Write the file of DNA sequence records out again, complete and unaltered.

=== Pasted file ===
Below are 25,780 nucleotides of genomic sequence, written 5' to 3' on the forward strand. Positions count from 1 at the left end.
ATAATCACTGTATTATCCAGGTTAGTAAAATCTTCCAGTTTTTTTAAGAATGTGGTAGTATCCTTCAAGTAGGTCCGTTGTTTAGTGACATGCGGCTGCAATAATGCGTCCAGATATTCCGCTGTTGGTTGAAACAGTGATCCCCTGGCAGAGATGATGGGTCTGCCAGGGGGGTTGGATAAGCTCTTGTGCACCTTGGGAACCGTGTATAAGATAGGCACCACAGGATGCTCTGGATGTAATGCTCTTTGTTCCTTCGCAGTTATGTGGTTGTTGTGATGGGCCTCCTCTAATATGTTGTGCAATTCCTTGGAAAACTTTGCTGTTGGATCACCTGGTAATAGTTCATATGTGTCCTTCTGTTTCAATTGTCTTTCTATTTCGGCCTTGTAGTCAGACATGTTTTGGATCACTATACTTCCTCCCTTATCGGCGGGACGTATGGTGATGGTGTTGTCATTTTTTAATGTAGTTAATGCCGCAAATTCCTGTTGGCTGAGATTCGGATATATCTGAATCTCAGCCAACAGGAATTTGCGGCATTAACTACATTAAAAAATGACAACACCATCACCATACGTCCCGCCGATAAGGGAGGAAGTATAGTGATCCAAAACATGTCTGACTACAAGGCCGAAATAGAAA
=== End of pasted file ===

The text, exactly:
Below are 25,780 nucleotides of genomic sequence, written 5' to 3' on the forward strand. Positions count from 1 at the left end.
ATAATCACTGTATTATCCAGGTTAGTAAAATCTTCCAGTTTTTTTAAGAATGTGGTAGTATCCTTCAAGTAGGTCCGTTGTTTAGTGACATGCGGCTGCAATAATGCGTCCAGATATTCCGCTGTTGGTTGAAACAGTGATCCCCTGGCAGAGATGATGGGTCTGCCAGGGGGGTTGGATAAGCTCTTGTGCACCTTGGGAACCGTGTATAAGATAGGCACCACAGGATGCTCTGGATGTAATGCTCTTTGTTCCTTCGCAGTTATGTGGTTGTTGTGATGGGCCTCCTCTAATATGTTGTGCAATTCCTTGGAAAACTTTGCTGTTGGATCACCTGGTAATAGTTCATATGTGTCCTTCTGTTTCAATTGTCTTTCTATTTCGGCCTTGTAGTCAGACATGTTTTGGATCACTATACTTCCTCCCTTATCGGCGGGACGTATGGTGATGGTGTTGTCATTTTTTAATGTAGTTAATGCCGCAAATTCCTGTTGGCTGAGATTCGGATATATCTGAATCTCAGCCAACAGGAATTTGCGGCATTAACTACATTAAAAAATGACAACACCATCACCATACGTCCCGCCGATAAGGGAGGAAGTATAGTGATCCAAAACATGTCTGACTACAAGGCCGAAATAGAAA